There's a better way to do converters in D&D, and it doesn't have to be a matter of roleplaying every shopkeeper like a Gary Oldman persona (though there's room for that!) I don't know what better converters look like, but I do know that I dread running shops because my players aren't given a solid obvious way to spend their gold, and I have to improv it. 

Remember, converters are useful for making gold gathered at taps, meaningful. 

Drains in D&D

Does D&D have drains? Does your equipment break, or gold disappear into thin air? Well we have rations and consumable magic items like health potions, but really... drains aren't a big part of D&D these days. 

In a more survivalist gritty game we might count rations, and have to spend gold to survive, but nowadays we don't see that squeeze on resources that makes drains dangerous and exciting. 

But that's fine! We don't need to have drains that slowly deplete the PCs items if it doesn't fit the fantasy. And the fact that they're rare means we have room for something I call... exceptional design. 

Game design that is the exception to the status quo... e.g. "my sword and armour doesn't break". When the status quo is broken, it is especially impactful to players! The perfect example: The Rust Monster!

Players aren't used to their equipment breaking, losing their weapons, and when that starts to happen because of the horrid abilities of The Rust Monsters, players begin to panic. This is unprecedented! That's what makes these encounters memorable and engaging. 

Not all economic game design needs to be a system that pervades the whole game, sometimes we can deploy a new economic mechanic to throw a curveball to the players.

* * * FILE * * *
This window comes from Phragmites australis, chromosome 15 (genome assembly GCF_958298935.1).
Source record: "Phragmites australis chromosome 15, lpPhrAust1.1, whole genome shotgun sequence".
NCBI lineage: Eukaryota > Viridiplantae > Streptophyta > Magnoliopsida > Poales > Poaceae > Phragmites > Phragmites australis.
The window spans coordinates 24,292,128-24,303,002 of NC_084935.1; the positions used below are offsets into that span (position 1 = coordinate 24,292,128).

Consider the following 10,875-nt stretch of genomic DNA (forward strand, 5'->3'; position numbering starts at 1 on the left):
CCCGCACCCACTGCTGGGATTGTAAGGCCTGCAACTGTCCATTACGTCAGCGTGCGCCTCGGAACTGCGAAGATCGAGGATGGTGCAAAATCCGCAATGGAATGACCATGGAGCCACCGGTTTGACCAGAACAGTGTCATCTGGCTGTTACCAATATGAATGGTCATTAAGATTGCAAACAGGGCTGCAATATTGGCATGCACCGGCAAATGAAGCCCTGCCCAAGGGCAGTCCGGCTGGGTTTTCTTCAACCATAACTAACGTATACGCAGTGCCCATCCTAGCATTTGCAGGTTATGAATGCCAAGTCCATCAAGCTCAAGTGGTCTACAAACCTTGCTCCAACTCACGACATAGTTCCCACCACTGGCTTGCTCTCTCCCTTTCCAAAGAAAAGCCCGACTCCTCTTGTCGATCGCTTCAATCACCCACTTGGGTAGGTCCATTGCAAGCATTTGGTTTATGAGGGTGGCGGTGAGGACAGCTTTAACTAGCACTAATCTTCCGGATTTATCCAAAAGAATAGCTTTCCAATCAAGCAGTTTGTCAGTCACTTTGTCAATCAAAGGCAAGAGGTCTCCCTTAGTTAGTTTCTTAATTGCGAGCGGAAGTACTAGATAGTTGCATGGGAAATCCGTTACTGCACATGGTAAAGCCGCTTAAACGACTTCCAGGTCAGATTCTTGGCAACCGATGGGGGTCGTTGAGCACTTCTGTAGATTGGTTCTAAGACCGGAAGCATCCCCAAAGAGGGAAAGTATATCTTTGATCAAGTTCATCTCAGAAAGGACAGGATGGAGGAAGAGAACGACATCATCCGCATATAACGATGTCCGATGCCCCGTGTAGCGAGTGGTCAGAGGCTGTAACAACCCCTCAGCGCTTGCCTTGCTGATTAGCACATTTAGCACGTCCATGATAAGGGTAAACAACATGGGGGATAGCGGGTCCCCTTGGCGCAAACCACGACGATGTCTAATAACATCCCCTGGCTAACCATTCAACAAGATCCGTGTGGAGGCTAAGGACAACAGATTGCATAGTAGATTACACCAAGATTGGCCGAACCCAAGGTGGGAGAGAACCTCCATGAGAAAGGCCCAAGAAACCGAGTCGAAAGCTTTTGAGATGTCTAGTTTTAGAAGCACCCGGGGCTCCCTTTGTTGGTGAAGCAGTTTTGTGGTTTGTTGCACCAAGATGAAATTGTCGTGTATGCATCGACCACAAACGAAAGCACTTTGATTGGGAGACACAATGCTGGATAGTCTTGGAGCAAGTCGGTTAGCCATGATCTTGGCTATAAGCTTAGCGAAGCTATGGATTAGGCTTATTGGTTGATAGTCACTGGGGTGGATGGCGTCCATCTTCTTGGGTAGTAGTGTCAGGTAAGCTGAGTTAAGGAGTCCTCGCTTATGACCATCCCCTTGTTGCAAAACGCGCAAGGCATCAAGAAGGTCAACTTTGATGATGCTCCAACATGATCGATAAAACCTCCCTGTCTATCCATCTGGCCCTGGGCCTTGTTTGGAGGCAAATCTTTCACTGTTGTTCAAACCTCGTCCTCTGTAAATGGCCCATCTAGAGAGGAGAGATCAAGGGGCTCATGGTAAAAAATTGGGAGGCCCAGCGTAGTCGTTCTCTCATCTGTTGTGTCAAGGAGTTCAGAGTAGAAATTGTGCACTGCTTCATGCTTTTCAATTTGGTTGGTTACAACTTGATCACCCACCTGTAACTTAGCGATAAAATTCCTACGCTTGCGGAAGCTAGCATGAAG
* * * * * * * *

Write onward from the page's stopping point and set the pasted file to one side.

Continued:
Ok, so that was all interesting. What's the lesson?

Simulating economies can be a design dead end (tracking rations in lbs! Why?) And this is why gold is so limited as a driver for narrative and character progression. While experience is an abstract value we can manipulate to drive narrative and character progression, gold is busy simulating a real currency. 

If you want to drive player engagement and behaviour, you need to put a rare tap in the place you want them to go. Look where the most valuable resources are in a game; that's where the game designers want you to go play the game. 

Gold is dietetically real, experience is abstract.

Gold is abundant and experience is rare.

Gold has infinite taps. Experience only has one; playing the adventure.

Here are some thoughts to get the game designer in you thinking:

Why don't we have converters for experience points? Could you add one? How would it affect the game if the players got to choose how to spend their experience, and it wasn't only character levels?

What if you did away with gold, and told the players that they could have any item of a certain rarity based on character level? Could we do without shops, converters, and traders? 

If you players are comfortable with their resources in the game, and have stopped caring about their equipment, what could you do to change that? Add a drain? 

Subscribe Here for the monthly newsletter where we release these blogs, updates on our upcoming crowdfunder, and free adventures! 

Yes, fully produced D&D adventures at no cost, just sent straight to you. Either via email or in our Discord!

Next time we’ll talk about what is in the Fifth Edition Dungeon Master’s Guide that tries to solve these problems!

Special thanks to Game Maker's Toolkit for this video about economic game design that provided the springboard for this. 

Free adventures! Every Month! HERE!

Back to blog